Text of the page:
Now that I'm a bit older, I know why: after a couple of decades of dumping handfuls of change into a bowl on their dresser, they've accumulated approximately 3.94 metric tonnes of coins, and they'll be damned if they'll sit down to roll it all up and haul it to the bank.

Actually if pennies were then re-used as nickels, the mint wouldn't have to coin another nickel for years, and could replace the more expensive nickel with the cheaper pennny, so perhaps the cost of a penny promotion would be close to $0.6 billion?

"Mike: To be fair to Bauman, he didn't claim he was being original. But he was very funny. "

Bauman is amazing - I really enjoy his stuff. I'm just flattered we had a similar idea.

"To give you some estimate of the cost of cashing pennies - there's a machine in the local supermarket that you can just dump a whole load of coin into, and have it converted into bills. The catch: there's a 10% charge on doing so. I see people using this machine not just for pennies and nickels, but for quarters, as well."

A lot of TD branches have these machines that you can use for free, though I don't know if you have to be a TD customer or not.

"there's a machine in the local supermarket that you can just dump a whole load of coin into, and have it converted into bills. The catch: there's a 10% charge on doing so. I see people using this machine not just for pennies and nickels, but for quarters, as well"

So the bid-ask spread for coins is actually wider than for most OTC stocks.

Hmm, Andy that's a really, really good point. Does it mean Nick's been wrong all those times he asserted that money is the most liquid of all asetss or does it mean coins aren' t money?

Adam: what's most liquid depends on what you're buying. I wouldn't try to buy a house with quarters, but they work well for a cup of coffee.

But yes, the fact that I've got far more pennies sitting in a jar than in my pocket does suggest that the penny's status as a medium of exchange is debatable.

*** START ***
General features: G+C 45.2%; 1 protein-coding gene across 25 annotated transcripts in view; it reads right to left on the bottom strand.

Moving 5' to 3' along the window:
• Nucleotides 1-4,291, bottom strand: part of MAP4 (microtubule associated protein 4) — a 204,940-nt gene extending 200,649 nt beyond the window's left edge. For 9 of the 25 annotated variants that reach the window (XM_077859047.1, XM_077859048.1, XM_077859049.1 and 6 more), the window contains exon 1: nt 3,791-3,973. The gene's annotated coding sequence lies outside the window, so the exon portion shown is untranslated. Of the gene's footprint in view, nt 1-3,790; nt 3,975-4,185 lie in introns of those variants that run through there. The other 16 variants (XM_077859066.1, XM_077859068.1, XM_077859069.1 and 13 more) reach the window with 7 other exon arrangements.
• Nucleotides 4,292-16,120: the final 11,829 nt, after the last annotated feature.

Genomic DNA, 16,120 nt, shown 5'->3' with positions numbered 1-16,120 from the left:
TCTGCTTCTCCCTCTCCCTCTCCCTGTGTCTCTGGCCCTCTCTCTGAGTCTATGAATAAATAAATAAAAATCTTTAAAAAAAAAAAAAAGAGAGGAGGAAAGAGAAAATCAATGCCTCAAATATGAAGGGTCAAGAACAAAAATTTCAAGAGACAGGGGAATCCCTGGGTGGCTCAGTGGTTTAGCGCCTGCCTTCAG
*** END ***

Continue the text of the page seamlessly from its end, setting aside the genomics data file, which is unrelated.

Nick - 20 billion sounds high if you think of the pennies as being distributed amongst people, but I have a hunch that a significant number of those are rolled up in vaults at bank branches, so I would suspect that the principle beneficiary of a pennies-to-nickles conversion would be the banks rather than any individuals.

Of course, as soon as the government announced that they were considering a conversion like this, people would start hoarding them, businesses would stop giving them as change, and an interesting market in penny speculation would develop.

Getting rid of the penny is an appeal to logic over emotion.

Trouble is emotion is a stubborn thing. People are taught in kindergarten that the penny is the basis of our coinage system. Get rid of it and the system looks foolish. Plus nobody wants to admit that a penny can't buy anything and inflation has taken a real toll. Watch the 40+ set wax lyrical about pennies.

On the other hand I say get rid of the dead-weights.

http://www.parl.gc.ca/40/3/parlbus/commbus/senate/com-e/fina-e/rep-e/rep08dec10-e.pdf

it better happen.

Australia (decimal currency adoption 1966) has dropped the 1 and 2 cent coins and the lowest denomination coin in circulation currently is 5 cents. This is counterbalanced by the size of the coins that remain! I suspect Australia's relatively large coins come from being a major mining exporter.

New Zealand adopted decimal currency in 1967, see the reserve bank reference http://www.rbnz.govt.nz/currency/money/0094086.html
and removed the 1 and 2 cent coins in 1990. The 5 cent coin was dropped in 2006, the lowest denomination is now 10 cents. New Zealand also changed its currency to smaller lighter coins, they used to have the same size and weight as Australia but currency union didn't occur.